Buttweld tees are manufactured according to ASME B16.9 (carbon and alloy) and MSS SP 43 (stainless steel and nickel alloy).


A reducing tee features a smaller bore size at the branched pipe side (generally 2/3 sizes smaller).

In case a larger bore size reduction is necessary, then a reinforced branch connection (such as a Weldolet) shall be preferred to prevent turbulence and have a smoother flow reduction.

reducing tee asme b36.19

The standard dimensions and tolerances of equal and reducing pipe tees are covered by the ASME B16.19 specification (carbon and alloy steel) and by the MSS SP 43 spec (for stainless steel and nickel alloys tees).


A barred tee is a special type of (equal) tee used for pigging operations (reducing barred tees do not exist, as the pig would not pass through the reduced area anyway).

A barred tee features a welded restriction on the branch pipe side that prevents the pig from flowing from the run pipe into the branched pipe.
Such barred restriction is welded on the internal side of the fitting and looks like a steel cage.

barred tee


Cold forming is the most used manufacturing process for seamless buttweld tees, as illustrated below. Other methods are the single or double seam welding process.

Buttweld tee manufacturing process cold forming

Source: TK Bend


A Butt weld cross fitting is used when a double branch at 90 degrees is required, which is a rather rare need.

ASME B16.9 and MSS SP43 define the pipe cross dimensions and tolerance. There are no specific limitations in terms of available sizes and schedules for butt weld crosses.

pipe cross double branch fitting




The open ends of a concentric reducer are aligned and centered one to the other. Generally, this type of pipe reducer is used to modify the bore size of the pipeline by two (maximum three) measures, to avoid an excessive pressure drop in the pipeline.

If a larger reduction is needed, then a sequence of reducers shall be used to have a smooth and gradual adjustment of the pipeline bore size (vs. a drastic change).

For small bore size reductions, reducing flanges may be an alternative to buttweld reducers.

Concentric reducer


The open ends of an eccentric reducer are in an “offset” position one to the other.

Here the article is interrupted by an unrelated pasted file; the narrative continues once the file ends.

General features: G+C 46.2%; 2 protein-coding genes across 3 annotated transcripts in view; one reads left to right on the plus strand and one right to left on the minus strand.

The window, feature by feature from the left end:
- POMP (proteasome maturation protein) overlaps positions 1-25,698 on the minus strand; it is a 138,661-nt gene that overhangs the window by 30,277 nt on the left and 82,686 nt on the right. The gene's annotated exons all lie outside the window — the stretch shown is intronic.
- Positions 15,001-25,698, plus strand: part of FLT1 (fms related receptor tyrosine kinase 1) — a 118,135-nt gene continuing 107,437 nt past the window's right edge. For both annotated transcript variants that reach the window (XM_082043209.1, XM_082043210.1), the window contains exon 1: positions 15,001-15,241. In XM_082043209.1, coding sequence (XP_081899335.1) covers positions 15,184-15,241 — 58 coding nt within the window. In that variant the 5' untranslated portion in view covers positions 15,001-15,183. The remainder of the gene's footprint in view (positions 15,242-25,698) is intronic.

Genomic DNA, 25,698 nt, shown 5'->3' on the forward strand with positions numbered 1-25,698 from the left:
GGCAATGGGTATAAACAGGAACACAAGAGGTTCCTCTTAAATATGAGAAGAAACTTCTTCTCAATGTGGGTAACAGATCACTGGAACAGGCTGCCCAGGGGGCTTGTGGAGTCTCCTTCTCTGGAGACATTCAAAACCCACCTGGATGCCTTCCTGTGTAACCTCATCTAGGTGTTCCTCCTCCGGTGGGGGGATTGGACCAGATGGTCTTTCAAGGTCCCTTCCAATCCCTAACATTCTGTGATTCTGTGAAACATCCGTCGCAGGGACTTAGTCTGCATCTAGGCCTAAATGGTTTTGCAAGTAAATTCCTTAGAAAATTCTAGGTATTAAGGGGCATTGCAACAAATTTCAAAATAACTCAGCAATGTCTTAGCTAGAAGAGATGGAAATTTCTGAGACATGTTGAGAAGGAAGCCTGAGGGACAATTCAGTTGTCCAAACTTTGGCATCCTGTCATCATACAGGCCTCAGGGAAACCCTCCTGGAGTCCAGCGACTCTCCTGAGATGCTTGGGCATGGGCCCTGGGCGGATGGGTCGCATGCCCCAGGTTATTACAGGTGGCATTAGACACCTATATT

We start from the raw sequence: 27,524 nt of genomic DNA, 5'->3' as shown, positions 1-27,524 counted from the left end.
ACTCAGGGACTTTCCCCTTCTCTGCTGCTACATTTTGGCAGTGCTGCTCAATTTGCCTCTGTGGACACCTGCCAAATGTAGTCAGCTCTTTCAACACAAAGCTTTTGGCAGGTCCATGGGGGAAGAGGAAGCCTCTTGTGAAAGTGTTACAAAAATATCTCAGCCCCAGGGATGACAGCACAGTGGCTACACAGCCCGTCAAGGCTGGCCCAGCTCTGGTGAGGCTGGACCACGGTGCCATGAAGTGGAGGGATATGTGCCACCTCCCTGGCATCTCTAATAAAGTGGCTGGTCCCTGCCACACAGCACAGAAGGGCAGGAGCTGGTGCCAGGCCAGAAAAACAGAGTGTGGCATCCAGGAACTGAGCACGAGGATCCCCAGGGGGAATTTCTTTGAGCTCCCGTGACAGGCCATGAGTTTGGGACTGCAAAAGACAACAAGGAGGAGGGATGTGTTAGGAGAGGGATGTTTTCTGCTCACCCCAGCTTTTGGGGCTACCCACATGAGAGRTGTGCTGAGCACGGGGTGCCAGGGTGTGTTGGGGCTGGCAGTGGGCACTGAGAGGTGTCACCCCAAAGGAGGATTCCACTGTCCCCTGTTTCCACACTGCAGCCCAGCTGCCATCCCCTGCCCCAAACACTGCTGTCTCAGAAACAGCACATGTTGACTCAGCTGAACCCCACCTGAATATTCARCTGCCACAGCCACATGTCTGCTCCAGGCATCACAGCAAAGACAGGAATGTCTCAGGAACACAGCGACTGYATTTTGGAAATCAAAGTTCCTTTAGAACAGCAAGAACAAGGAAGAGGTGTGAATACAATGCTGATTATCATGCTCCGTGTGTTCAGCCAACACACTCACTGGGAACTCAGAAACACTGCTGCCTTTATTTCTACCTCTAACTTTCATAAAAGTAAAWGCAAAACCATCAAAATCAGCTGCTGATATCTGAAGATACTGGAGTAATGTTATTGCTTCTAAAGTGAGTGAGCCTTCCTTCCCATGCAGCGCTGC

Eccentric reducers are used, generally, for pipelines installed in a horizontal position (whereas concentric reducers are used for pipelines installed vertically or for the inlets of suction pumps, as top flat eccentric reducers).

Eccentric Reducer


Eccentric reducers can be top flat (“TF”) or bottom flat (“BF”).
The bottom flat eccentric reducer type is used for pipe-racks (the bottom of the reducer is flat and at the same level of the bigger sized run pipe), while the top flat pipe reducer type is used at the inlet of piping suction pumps as shown in the image below (this setup prevents the formation of vapor traps in the pipeline):
Top flat and bottom flat eccentric reducer for suction pump


The key difference between concentric vs eccentric reducer is the centricity of the inlet vs. the outlet of the fitting, which is perfect for a concentric reducer and offset of an eccentric reducer.


Cold forming is the most common manufacturing process for seamless eccentric/concentric reducers (welded reducers are produced with the single or double seam weld process):

Buttweld reducer manufacturing process


A buttweld pipe cap is used to blind or isolate the pipeline, permanently or temporarily (for example during the execution of maintenance and reparation works).

Buttweld pipe caps are manufactured using steel plates for most sizes and materials. The shape of a pipe cap is ellipsoidal and conforms to the requirements set by the «ASME Boiler and Pressure Vessel» code.

buttweld pipe cap asme b36.19


The manufacturing process of caps starts from steel plates that are cut and shaped with a cold forming procedure:

Buttweld cap manufacturing process

Source: TK Bend